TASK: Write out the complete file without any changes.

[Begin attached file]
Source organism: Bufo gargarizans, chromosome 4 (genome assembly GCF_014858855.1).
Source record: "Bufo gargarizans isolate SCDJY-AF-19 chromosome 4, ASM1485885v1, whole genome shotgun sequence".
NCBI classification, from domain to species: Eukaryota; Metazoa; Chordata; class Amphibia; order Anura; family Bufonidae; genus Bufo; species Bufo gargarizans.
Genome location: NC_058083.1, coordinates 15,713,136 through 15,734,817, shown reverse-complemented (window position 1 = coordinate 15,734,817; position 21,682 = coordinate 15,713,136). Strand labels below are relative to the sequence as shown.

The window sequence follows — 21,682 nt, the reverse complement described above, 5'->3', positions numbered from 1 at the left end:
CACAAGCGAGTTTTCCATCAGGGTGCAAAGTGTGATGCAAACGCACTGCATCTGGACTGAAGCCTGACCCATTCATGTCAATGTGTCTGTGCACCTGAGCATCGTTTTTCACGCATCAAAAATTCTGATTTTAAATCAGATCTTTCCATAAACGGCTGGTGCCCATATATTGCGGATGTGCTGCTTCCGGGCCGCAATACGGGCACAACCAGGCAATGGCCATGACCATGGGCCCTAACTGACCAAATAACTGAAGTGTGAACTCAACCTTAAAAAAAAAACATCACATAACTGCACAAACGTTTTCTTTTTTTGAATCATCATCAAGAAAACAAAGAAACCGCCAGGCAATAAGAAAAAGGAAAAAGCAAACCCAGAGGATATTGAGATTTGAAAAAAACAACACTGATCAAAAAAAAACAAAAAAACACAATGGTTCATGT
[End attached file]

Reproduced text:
Source organism: Bufo gargarizans, chromosome 4 (genome assembly GCF_014858855.1).
Source record: "Bufo gargarizans isolate SCDJY-AF-19 chromosome 4, ASM1485885v1, whole genome shotgun sequence".
NCBI classification, from domain to species: Eukaryota; Metazoa; Chordata; class Amphibia; order Anura; family Bufonidae; genus Bufo; species Bufo gargarizans.
Genome location: NC_058083.1, coordinates 15,713,136 through 15,734,817, shown reverse-complemented (window position 1 = coordinate 15,734,817; position 21,682 = coordinate 15,713,136). Strand labels below are relative to the sequence as shown.

The window sequence follows — 21,682 nt, the reverse complement described above, 5'->3', positions numbered from 1 at the left end:
CACAAGCGAGTTTTCCATCAGGGTGCAAAGTGTGATGCAAACGCACTGCATCTGGACTGAAGCCTGACCCATTCATGTCAATGTGTCTGTGCACCTGAGCATCGTTTTTCACGCATCAAAAATTCTGATTTTAAATCAGATCTTTCCATAAACGGCTGGTGCCCATATATTGCGGATGTGCTGCTTCCGGGCCGCAATACGGGCACAACCAGGCAATGGCCATGACCATGGGCCCTAACTGACCAAATAACTGAAGTGTGAACTCAACCTTAAAAAAAAAACATCACATAACTGCACAAACGTTTTCTTTTTTTGAATCATCATCAAGAAAACAAAGAAACCGCCAGGCAATAAGAAAAAGGAAAAAGCAAACCCAGAGGATATTGAGATTTGAAAAAAACAACACTGATCAAAAAAAAACAAAAAAACACAATGGTTCATGT